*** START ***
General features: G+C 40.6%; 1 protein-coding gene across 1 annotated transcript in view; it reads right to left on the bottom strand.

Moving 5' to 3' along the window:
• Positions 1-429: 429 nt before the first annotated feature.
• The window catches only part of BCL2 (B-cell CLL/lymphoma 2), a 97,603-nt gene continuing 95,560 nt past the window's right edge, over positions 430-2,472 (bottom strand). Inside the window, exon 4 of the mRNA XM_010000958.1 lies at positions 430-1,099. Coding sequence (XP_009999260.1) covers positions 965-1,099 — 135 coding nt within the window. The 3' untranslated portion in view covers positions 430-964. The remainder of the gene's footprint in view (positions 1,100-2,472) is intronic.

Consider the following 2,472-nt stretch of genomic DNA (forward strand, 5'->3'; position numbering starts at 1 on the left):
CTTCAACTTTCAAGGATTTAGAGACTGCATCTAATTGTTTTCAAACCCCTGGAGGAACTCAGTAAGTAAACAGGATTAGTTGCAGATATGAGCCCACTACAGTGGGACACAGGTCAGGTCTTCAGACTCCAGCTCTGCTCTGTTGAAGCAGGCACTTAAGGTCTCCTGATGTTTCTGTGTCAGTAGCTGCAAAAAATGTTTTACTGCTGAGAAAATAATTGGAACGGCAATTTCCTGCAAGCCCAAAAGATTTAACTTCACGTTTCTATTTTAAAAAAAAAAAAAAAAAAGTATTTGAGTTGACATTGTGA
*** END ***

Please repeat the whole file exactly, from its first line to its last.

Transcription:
General features: G+C 40.6%; 1 protein-coding gene across 1 annotated transcript in view; it reads right to left on the bottom strand.

Moving 5' to 3' along the window:
• Positions 1-429: 429 nt before the first annotated feature.
• The window catches only part of BCL2 (B-cell CLL/lymphoma 2), a 97,603-nt gene continuing 95,560 nt past the window's right edge, over positions 430-2,472 (bottom strand). Inside the window, exon 4 of the mRNA XM_010000958.1 lies at positions 430-1,099. Coding sequence (XP_009999260.1) covers positions 965-1,099 — 135 coding nt within the window. The 3' untranslated portion in view covers positions 430-964. The remainder of the gene's footprint in view (positions 1,100-2,472) is intronic.

Consider the following 2,472-nt stretch of genomic DNA (forward strand, 5'->3'; position numbering starts at 1 on the left):
CTTCAACTTTCAAGGATTTAGAGACTGCATCTAATTGTTTTCAAACCCCTGGAGGAACTCAGTAAGTAAACAGGATTAGTTGCAGATATGAGCCCACTACAGTGGGACACAGGTCAGGTCTTCAGACTCCAGCTCTGCTCTGTTGAAGCAGGCACTTAAGGTCTCCTGATGTTTCTGTGTCAGTAGCTGCAAAAAATGTTTTACTGCTGAGAAAATAATTGGAACGGCAATTTCCTGCAAGCCCAAAAGATTTAACTTCACGTTTCTATTTTAAAAAAAAAAAAAAAAAAGTATTTGAGTTGACATTGTGA